Inhabitants of Thailand's Surin Province in lower Isaan, especially its Suay people, have long been skilled at capturing elephants in the wild and domesticating and taming them—skills passed down from generation to generation for hundreds of years. A lifelong relationship is ultimately formed between mahout and elephant, one in which the elephant comes to be considered a member of the mahout's extended family. In Thailand's past, elephants were trained for use in battle or for labor in the logging industry, abilities no longer needed. Logging has been banned by the Thai government since 1989.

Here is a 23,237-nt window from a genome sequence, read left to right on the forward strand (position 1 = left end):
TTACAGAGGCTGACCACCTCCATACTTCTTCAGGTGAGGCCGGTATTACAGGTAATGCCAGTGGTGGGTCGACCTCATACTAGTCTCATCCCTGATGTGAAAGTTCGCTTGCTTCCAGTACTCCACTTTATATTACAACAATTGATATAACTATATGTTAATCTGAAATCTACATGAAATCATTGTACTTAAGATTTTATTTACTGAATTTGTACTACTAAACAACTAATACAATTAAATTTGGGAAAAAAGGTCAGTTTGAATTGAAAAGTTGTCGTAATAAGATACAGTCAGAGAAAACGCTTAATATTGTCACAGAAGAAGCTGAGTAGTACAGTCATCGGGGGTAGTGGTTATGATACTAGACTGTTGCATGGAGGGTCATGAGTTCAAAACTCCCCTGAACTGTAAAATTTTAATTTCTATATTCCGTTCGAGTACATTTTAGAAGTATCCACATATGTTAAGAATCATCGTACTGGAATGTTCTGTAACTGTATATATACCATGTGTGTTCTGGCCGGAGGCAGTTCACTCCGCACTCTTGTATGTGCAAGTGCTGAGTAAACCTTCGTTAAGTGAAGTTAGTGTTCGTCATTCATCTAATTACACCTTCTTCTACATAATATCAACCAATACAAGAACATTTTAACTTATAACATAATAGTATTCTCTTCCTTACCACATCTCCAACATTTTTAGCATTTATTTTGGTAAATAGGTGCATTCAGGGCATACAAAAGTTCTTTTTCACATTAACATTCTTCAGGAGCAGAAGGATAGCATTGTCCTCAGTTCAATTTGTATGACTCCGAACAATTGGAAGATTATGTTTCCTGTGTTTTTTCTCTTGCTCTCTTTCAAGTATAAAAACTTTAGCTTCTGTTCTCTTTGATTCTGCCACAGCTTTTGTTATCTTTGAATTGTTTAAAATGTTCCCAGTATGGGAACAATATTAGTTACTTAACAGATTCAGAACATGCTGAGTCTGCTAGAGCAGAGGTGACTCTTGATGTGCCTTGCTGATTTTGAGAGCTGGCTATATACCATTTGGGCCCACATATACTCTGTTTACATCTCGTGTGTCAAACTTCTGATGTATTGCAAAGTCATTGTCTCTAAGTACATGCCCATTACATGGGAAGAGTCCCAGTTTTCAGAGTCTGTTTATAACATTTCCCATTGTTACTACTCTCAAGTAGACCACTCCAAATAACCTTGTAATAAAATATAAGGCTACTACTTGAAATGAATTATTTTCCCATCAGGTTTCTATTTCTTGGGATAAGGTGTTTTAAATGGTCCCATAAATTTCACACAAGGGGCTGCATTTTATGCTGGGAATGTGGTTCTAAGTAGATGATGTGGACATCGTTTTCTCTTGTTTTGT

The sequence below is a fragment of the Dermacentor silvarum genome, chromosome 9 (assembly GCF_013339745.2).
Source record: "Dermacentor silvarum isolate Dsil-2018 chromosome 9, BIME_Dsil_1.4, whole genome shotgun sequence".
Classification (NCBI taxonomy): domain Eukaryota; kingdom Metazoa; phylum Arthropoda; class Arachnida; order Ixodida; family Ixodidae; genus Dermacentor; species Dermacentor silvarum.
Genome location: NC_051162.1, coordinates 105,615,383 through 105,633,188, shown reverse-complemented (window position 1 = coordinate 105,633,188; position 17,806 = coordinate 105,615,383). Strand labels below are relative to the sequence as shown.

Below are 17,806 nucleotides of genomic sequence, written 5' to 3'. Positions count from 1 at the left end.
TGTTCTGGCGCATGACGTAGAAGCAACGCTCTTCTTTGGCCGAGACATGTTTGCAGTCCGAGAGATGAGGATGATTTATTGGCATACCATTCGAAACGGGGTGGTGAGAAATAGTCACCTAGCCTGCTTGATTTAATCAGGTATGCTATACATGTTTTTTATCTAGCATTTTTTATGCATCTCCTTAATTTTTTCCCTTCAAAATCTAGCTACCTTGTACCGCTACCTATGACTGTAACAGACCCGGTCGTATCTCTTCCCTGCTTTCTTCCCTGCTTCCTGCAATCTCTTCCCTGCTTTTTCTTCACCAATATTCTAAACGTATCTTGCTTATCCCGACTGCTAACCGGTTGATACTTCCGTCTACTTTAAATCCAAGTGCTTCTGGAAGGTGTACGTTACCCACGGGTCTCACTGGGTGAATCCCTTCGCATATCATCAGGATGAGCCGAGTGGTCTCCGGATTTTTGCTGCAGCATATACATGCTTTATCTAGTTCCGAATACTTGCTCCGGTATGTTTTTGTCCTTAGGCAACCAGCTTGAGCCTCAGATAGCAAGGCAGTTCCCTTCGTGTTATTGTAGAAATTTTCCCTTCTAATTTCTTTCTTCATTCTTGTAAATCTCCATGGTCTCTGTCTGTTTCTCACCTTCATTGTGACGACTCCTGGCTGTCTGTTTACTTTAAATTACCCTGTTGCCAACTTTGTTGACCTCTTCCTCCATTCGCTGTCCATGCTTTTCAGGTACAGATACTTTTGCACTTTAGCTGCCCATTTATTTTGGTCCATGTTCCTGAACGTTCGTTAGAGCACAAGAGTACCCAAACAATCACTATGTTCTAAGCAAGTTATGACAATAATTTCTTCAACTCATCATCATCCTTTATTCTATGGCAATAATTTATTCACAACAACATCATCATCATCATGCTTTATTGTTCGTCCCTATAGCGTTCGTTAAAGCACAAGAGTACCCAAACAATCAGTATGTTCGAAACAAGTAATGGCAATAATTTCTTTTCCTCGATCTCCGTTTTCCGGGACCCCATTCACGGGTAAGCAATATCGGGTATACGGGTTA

Today the mahouts cling to the old traditions as best they can, even as the number of domesticated elephants has grown to surpass those remaining in the wild. The annual Surin elephant festival, or "roundup," provides a rare opportunity for both the mahouts and their elephants to display their abilities, as well as to reenact the kinds of roles they—or their ancestors—once played in battles of the past.